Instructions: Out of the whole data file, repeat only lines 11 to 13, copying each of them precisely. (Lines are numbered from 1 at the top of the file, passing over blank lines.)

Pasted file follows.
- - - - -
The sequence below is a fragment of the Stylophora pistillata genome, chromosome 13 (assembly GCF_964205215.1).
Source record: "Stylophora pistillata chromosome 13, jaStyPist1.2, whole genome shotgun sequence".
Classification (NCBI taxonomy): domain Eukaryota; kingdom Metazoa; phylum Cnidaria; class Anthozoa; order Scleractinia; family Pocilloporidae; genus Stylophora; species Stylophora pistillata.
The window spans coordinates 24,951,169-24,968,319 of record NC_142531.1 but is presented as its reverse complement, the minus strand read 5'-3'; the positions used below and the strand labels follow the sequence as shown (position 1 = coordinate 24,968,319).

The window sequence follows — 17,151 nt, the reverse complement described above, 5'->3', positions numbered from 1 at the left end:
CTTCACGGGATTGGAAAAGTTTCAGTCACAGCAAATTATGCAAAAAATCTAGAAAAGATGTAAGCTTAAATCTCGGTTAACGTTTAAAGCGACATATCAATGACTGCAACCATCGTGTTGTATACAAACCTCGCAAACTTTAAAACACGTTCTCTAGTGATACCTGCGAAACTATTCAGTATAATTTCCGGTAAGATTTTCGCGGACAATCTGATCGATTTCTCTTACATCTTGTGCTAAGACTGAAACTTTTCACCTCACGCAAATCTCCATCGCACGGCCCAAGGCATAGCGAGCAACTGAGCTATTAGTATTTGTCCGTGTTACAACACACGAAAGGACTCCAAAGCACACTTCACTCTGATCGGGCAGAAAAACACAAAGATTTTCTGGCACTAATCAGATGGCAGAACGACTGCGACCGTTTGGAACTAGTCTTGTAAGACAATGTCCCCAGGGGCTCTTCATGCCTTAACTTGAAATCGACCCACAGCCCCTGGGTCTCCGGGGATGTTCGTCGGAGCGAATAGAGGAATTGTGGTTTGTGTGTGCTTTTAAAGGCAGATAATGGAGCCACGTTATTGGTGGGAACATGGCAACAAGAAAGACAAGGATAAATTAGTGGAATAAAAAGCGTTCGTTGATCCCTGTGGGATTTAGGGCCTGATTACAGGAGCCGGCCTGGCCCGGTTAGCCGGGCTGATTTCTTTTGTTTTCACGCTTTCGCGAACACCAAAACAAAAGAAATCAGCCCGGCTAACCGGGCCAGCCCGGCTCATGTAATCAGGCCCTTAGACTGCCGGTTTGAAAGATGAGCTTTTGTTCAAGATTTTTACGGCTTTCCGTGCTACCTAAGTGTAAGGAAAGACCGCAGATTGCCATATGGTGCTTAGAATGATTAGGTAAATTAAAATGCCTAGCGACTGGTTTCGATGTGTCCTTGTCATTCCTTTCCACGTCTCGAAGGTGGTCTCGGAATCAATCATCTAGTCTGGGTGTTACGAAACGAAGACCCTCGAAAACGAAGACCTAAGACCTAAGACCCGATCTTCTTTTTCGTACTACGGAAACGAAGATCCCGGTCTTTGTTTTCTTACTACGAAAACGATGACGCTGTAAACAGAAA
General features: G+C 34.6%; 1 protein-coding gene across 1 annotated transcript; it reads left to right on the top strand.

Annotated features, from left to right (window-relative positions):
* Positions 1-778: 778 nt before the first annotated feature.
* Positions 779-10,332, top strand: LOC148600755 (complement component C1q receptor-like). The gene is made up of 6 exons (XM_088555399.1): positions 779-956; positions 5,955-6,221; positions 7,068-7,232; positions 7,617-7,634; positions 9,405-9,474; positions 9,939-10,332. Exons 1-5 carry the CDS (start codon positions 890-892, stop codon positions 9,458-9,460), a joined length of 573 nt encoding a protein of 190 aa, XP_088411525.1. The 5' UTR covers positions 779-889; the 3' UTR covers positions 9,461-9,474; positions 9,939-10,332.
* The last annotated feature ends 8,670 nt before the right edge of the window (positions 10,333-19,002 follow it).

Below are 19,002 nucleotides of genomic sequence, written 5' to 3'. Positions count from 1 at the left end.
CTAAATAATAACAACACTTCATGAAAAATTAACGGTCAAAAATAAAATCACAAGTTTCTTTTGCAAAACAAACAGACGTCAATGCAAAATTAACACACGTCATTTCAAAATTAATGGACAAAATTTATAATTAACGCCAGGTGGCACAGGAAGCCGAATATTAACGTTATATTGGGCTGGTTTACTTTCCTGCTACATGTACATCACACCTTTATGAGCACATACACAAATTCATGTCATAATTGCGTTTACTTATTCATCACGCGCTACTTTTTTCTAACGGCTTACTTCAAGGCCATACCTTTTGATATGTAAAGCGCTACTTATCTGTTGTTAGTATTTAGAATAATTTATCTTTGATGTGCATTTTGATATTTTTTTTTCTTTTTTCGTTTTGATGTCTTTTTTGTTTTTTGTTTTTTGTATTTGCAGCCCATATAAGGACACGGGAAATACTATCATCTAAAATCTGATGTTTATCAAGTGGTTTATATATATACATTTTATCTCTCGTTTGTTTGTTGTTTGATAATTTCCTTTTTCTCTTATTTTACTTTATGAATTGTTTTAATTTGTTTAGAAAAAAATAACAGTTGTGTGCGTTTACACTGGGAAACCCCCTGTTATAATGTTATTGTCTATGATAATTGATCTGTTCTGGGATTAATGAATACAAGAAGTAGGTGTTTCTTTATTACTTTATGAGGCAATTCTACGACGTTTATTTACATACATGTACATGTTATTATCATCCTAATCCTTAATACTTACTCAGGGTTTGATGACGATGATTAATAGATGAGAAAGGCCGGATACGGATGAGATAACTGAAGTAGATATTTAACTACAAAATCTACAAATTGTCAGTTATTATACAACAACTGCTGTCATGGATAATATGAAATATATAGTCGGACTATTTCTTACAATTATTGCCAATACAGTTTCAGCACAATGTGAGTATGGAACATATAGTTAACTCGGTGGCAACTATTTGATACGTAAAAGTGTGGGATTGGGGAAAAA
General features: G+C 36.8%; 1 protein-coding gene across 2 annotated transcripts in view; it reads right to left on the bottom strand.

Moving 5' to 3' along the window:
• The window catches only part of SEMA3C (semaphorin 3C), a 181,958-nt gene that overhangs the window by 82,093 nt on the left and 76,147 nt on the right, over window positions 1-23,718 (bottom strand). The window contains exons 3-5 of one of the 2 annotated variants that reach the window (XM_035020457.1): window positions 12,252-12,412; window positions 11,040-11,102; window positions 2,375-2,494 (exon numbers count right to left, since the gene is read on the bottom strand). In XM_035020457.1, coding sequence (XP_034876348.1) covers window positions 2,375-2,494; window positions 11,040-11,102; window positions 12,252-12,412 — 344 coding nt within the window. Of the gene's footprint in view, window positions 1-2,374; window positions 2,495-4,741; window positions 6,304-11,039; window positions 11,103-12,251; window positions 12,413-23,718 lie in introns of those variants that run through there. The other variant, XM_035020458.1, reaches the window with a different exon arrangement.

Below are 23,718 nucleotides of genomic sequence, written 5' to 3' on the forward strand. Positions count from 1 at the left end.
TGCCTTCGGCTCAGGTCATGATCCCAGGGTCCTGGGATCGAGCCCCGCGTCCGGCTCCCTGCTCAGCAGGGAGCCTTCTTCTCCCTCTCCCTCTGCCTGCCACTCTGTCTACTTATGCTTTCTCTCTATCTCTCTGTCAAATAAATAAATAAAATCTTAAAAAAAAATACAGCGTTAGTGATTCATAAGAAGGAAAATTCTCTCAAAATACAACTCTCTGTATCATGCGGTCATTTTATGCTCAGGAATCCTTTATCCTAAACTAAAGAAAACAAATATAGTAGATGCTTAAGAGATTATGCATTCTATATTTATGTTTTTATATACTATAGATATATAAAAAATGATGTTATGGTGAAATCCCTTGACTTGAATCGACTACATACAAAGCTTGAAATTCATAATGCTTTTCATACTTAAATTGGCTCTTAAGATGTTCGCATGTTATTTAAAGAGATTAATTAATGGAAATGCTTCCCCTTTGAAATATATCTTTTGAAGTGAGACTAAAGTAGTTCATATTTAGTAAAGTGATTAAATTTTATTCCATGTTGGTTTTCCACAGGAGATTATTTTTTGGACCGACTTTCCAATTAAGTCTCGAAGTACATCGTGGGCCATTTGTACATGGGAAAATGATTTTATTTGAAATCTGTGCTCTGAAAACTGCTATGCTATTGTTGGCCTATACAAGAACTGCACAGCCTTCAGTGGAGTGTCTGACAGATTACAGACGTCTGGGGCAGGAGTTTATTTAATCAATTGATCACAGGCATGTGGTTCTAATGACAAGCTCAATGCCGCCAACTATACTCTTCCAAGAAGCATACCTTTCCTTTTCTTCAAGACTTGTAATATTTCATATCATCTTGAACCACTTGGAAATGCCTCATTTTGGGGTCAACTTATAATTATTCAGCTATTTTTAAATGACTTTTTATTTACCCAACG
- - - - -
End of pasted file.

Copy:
* The last annotated feature ends 8,670 nt before the right edge of the window (positions 10,333-19,002 follow it).

Below are 19,002 nucleotides of genomic sequence, written 5' to 3'. Positions count from 1 at the left end.
CTAAATAATAACAACACTTCATGAAAAATTAACGGTCAAAAATAAAATCACAAGTTTCTTTTGCAAAACAAACAGACGTCAATGCAAAATTAACACACGTCATTTCAAAATTAATGGACAAAATTTATAATTAACGCCAGGTGGCACAGGAAGCCGAATATTAACGTTATATTGGGCTGGTTTACTTTCCTGCTACATGTACATCACACCTTTATGAGCACATACACAAATTCATGTCATAATTGCGTTTACTTATTCATCACGCGCTACTTTTTTCTAACGGCTTACTTCAAGGCCATACCTTTTGATATGTAAAGCGCTACTTATCTGTTGTTAGTATTTAGAATAATTTATCTTTGATGTGCATTTTGATATTTTTTTTTCTTTTTTCGTTTTGATGTCTTTTTTGTTTTTTGTTTTTTGTATTTGCAGCCCATATAAGGACACGGGAAATACTATCATCTAAAATCTGATGTTTATCAAGTGGTTTATATATATACATTTTATCTCTCGTTTGTTTGTTGTTTGATAATTTCCTTTTTCTCTTATTTTACTTTATGAATTGTTTTAATTTGTTTAGAAAAAAATAACAGTTGTGTGCGTTTACACTGGGAAACCCCCTGTTATAATGTTATTGTCTATGATAATTGATCTGTTCTGGGATTAATGAATACAAGAAGTAGGTGTTTCTTTATTACTTTATGAGGCAATTCTACGACGTTTATTTACATACATGTACATGTTATTATCATCCTAATCCTTAATACTTACTCAGGGTTTGATGACGATGATTAATAGATGAGAAAGGCCGGATACGGATGAGATAACTGAAGTAGATATTTAACTACAAAATCTACAAATTGTCAGTTATTATACAACAACTGCTGTCATGGATAATATGAAATATATAGTCGGACTATTTCTTACAATTATTGCCAATACAGTTTCAGCACAATGTGAGTATGGAACATATAGTTAACTCGGTGGCAACTATTTGATACGTAAAAGTGTGGGATTGGGGAAAAA